Prime Minister Vladimir Putin has suggested closing the door for up to ten years to migrants who have repeatedly violated Russia’s migration law.
“I suggest barring those who repeatedly and persistently violate migration legislation, or have been extradited from the country under court decisions from Russia, for a term from five to ten years, or even more,” Putin told a board meeting of the Federal Migration Service.
The statement was made shortly after the Prime Minister and presidential hopeful published his manifesto article on national policy, where he suggested introducing tougher rules for migrants – mainly citizens of the former Soviet republics, now the Commonwealth of Independent States.
More than a million migrant workers come to Russia each year, seeking a better life and work conditions – many of them stay in the country illegally.
Speaking on Thursday, Putin also urged imposing criminal liability on both individuals and companies for promoting illegal migration.
“Penalties must be toughened against those who provoke illegal migration…and those who organize illegal migration streams, who hire people without permission and, in fact, use them [in Russia] as slaves who have no rights,” he said. Putin explained that the measures refer to organizers of night shelters and dormitories for illegal migrants.
The PM noted that so far, such violations have been subject mainly to nominal fines. He proposed making amendments to Russia’s Criminal Code. Head of Russia’s Federal Migration Service (FMS) Konstantin Romodanovsky, for his part, proposed introducing prison terms of up to five years for promoters of illegal migration.
The head of government recalled that in earlier statements, he had referred to migration policy, and said he now wanted to clarify his ideas. According to Putin, the quality of the migration policy will be based on the interests of Russian citizens.
“Russia is not going to shut itself out from any one. But what we absolutely need is to seriously raise the requirements for the quality of our migration policy, including the regulation of labor migration,” he told the FMS meeting.
He stressed that these measures will be taken, based on interests of economy and stability of Russian society. Putin also observed that with the growth of the home labor market, the country will need to increase its labor resources. This primarily applies to professionals. He recalled that the procedure of getting a work permit has been simplified for highly-qualified foreign specialists. However, only 14.5 thousand such permits have been obtained since July 2010.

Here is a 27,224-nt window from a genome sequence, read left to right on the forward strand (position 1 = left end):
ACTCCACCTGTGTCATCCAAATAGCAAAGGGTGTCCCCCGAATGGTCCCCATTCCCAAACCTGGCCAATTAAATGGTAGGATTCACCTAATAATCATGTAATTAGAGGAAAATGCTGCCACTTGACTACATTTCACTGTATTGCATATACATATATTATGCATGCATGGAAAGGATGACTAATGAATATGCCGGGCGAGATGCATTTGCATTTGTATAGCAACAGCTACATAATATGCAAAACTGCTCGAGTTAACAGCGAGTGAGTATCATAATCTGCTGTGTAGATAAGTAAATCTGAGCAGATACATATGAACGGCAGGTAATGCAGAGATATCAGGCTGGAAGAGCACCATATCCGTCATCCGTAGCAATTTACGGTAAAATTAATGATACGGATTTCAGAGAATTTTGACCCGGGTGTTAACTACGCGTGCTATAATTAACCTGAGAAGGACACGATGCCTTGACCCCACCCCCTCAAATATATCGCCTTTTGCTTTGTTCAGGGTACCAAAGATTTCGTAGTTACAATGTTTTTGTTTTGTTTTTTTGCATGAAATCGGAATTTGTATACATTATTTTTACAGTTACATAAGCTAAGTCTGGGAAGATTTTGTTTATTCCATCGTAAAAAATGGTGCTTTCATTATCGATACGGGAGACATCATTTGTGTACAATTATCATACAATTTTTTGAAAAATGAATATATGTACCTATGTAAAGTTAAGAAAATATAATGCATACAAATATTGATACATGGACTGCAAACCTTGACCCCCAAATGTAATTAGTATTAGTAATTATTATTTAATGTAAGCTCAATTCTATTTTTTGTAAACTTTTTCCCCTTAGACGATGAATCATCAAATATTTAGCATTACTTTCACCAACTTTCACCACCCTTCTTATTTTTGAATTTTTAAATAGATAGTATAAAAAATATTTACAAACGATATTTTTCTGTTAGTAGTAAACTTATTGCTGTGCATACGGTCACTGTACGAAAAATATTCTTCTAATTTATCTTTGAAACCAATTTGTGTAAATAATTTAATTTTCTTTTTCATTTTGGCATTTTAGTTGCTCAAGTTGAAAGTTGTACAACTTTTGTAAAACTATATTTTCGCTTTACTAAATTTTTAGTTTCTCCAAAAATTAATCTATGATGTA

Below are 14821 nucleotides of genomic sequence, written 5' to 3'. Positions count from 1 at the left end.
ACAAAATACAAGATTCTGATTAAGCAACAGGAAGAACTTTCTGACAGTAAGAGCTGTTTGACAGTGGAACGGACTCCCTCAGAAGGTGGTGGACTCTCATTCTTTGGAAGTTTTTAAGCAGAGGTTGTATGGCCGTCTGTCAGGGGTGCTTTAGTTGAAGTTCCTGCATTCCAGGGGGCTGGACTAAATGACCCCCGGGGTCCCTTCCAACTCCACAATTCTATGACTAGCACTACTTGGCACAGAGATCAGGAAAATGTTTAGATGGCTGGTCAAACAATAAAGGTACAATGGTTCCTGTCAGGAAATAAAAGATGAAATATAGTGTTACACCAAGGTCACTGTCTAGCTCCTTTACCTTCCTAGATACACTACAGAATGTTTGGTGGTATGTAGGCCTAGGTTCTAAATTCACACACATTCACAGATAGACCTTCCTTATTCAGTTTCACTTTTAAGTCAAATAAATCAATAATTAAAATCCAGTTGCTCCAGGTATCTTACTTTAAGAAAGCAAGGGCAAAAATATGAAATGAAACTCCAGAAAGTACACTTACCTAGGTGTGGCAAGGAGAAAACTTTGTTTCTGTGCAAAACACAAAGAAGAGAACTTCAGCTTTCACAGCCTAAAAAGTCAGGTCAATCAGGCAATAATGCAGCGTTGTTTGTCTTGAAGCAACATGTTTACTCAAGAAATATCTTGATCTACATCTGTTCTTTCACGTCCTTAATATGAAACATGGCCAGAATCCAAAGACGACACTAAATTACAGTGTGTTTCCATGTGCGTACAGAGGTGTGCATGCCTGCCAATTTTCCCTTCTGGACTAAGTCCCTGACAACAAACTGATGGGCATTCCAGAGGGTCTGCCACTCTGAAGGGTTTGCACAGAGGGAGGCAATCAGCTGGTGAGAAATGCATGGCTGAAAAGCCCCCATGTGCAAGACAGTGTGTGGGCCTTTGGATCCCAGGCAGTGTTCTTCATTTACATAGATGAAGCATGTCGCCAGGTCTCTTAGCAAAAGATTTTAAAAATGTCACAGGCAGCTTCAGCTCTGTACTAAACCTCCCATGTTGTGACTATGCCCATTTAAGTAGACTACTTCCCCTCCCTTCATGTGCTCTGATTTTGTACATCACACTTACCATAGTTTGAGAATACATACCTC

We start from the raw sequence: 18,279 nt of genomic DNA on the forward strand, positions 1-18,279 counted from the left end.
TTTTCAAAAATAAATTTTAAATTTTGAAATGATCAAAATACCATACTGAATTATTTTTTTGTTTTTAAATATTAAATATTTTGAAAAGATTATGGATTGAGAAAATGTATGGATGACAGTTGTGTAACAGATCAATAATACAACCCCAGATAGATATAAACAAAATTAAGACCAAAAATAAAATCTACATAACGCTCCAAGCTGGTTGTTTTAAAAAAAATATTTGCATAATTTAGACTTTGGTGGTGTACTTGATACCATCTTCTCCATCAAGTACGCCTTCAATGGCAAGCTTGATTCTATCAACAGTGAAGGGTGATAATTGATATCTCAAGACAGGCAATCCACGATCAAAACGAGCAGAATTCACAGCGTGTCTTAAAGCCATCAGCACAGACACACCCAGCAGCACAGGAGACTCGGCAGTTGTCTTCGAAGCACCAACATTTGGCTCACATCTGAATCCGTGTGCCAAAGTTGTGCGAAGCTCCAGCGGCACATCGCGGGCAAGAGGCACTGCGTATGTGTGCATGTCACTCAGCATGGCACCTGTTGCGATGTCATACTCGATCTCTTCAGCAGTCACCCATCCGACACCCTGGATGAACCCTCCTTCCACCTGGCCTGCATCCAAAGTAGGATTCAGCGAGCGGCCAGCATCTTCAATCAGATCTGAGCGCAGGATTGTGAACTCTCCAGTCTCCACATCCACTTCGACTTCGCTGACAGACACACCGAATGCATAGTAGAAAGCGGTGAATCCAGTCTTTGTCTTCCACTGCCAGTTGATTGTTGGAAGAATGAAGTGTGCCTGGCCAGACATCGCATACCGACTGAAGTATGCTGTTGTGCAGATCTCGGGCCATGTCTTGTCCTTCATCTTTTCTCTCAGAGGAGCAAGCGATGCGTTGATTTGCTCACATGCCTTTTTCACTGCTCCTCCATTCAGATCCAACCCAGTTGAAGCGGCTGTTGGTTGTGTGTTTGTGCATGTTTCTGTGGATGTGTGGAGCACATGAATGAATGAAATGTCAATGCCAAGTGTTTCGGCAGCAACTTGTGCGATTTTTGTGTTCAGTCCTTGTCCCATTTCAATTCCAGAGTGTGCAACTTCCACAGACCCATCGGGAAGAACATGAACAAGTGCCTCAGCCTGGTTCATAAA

“It’s a drop in the ocean compared to the overall immigration stream. But these are the people that we really need,” he said.
Putin noted that the practice of attracting skilled professionals is widely used in well-developed states.
“Russia should not be an exception – a country that anyone can enter any time and in any way,” he pointed out.
He said that business, law enforcements agencies, the Interior Ministry and Federal Security Service should co-ordinate their work. This would help to get an idea of how many people of this or that profession are needed in the various Russian regions.
Russia has a visa-free agreement with the majority of former Soviet republics. Putin said that he does realize the difficulties that arise from this for the FMS officers. Illegal migrants get extradited from Russia, “go home at our expense and come back.”
However, Moscow is not going to introduce visas for most CIS states for political reasons, otherwise it would “lose them completely,” Putin said.
The PM also noted that Russia has the lowest number of migration-related problems with Belarus and Kazakhstan. The three states are all members of a Customs Union that forms a common economic space, and are also planning to create a “Eurasian Union”.